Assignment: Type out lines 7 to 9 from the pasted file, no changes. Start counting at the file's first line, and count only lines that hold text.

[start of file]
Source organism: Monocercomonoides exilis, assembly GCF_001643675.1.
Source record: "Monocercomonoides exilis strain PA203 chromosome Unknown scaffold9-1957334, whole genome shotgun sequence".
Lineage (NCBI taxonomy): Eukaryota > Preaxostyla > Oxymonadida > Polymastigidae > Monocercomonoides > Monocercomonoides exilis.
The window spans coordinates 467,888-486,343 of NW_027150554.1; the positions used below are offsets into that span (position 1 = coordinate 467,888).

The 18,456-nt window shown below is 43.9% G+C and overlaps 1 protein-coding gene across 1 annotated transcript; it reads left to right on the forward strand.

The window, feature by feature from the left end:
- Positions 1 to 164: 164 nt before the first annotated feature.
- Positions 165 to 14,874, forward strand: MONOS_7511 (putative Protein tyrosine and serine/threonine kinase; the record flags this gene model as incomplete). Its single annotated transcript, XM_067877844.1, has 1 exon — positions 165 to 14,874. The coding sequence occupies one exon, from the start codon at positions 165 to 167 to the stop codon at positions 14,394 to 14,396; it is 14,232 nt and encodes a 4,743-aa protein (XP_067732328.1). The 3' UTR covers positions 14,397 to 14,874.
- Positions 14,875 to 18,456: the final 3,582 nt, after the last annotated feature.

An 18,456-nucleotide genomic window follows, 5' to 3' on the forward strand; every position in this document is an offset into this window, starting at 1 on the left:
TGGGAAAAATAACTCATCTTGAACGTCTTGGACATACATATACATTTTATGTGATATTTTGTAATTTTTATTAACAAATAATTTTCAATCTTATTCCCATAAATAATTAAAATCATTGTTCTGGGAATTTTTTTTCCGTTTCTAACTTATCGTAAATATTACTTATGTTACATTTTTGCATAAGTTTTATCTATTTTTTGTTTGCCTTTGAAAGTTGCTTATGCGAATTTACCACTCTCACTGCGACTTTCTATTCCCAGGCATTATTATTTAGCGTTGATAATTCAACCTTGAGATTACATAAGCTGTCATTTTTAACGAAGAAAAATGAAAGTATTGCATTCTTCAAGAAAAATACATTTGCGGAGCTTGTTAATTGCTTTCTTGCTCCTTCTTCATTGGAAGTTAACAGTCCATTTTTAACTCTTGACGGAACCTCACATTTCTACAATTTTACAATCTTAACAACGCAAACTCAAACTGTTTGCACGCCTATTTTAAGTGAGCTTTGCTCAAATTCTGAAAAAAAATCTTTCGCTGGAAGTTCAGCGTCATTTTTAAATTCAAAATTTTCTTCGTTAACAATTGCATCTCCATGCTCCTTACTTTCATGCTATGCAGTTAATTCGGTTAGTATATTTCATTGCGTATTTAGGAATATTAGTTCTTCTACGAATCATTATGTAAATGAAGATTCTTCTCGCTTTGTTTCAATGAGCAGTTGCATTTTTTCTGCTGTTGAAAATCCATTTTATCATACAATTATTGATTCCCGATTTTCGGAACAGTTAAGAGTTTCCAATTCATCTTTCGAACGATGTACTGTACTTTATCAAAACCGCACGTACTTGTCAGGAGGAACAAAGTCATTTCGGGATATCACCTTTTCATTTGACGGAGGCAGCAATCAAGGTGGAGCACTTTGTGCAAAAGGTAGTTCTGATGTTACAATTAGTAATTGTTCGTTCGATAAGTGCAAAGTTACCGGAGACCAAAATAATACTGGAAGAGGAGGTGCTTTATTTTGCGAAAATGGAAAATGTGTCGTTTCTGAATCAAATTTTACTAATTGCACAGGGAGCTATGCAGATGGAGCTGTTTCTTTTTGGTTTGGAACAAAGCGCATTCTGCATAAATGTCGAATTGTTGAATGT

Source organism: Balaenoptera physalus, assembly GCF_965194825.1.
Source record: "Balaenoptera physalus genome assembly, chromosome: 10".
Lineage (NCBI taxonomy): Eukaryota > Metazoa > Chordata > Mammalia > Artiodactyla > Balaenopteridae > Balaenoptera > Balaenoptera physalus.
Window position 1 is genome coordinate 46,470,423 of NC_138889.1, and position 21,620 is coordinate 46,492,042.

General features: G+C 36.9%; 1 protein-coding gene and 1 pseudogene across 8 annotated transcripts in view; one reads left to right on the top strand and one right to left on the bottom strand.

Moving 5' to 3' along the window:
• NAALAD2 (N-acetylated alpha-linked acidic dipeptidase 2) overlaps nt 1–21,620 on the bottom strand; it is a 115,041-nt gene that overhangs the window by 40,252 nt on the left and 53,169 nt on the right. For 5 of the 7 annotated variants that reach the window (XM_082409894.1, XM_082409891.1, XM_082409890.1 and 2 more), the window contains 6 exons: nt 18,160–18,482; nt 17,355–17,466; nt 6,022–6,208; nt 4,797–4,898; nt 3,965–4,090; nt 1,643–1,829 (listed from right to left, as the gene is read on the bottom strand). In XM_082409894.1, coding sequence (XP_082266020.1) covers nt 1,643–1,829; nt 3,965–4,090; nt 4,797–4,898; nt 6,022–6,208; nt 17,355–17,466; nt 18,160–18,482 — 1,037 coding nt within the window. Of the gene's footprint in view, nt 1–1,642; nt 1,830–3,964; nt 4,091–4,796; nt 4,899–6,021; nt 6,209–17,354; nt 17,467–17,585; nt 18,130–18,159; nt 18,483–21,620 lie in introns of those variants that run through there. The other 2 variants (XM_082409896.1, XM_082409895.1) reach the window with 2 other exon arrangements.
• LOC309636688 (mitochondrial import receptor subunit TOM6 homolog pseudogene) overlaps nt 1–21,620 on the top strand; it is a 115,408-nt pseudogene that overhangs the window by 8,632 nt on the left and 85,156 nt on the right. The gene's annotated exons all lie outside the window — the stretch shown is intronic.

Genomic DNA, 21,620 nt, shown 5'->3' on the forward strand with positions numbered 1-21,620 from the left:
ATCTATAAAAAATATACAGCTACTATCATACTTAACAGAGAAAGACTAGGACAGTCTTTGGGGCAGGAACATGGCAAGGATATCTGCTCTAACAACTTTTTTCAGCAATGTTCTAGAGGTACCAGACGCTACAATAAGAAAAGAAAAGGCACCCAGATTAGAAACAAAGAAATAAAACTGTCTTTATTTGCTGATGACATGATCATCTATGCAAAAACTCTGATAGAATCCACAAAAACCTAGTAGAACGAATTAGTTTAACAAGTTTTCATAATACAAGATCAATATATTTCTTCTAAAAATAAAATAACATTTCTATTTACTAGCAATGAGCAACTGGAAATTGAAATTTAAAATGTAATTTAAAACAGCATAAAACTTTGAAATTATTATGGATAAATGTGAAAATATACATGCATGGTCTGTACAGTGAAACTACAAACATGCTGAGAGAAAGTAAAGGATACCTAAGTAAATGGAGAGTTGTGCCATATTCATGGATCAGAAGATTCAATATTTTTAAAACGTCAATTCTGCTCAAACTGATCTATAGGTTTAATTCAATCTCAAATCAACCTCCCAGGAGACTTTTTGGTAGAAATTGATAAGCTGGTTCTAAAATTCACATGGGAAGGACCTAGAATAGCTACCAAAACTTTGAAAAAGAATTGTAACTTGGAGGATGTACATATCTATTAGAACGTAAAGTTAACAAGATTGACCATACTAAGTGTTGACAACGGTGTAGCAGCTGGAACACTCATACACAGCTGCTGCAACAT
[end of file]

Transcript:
- Positions 1 to 164: 164 nt before the first annotated feature.
- Positions 165 to 14,874, forward strand: MONOS_7511 (putative Protein tyrosine and serine/threonine kinase; the record flags this gene model as incomplete). Its single annotated transcript, XM_067877844.1, has 1 exon — positions 165 to 14,874. The coding sequence occupies one exon, from the start codon at positions 165 to 167 to the stop codon at positions 14,394 to 14,396; it is 14,232 nt and encodes a 4,743-aa protein (XP_067732328.1). The 3' UTR covers positions 14,397 to 14,874.
- Positions 14,875 to 18,456: the final 3,582 nt, after the last annotated feature.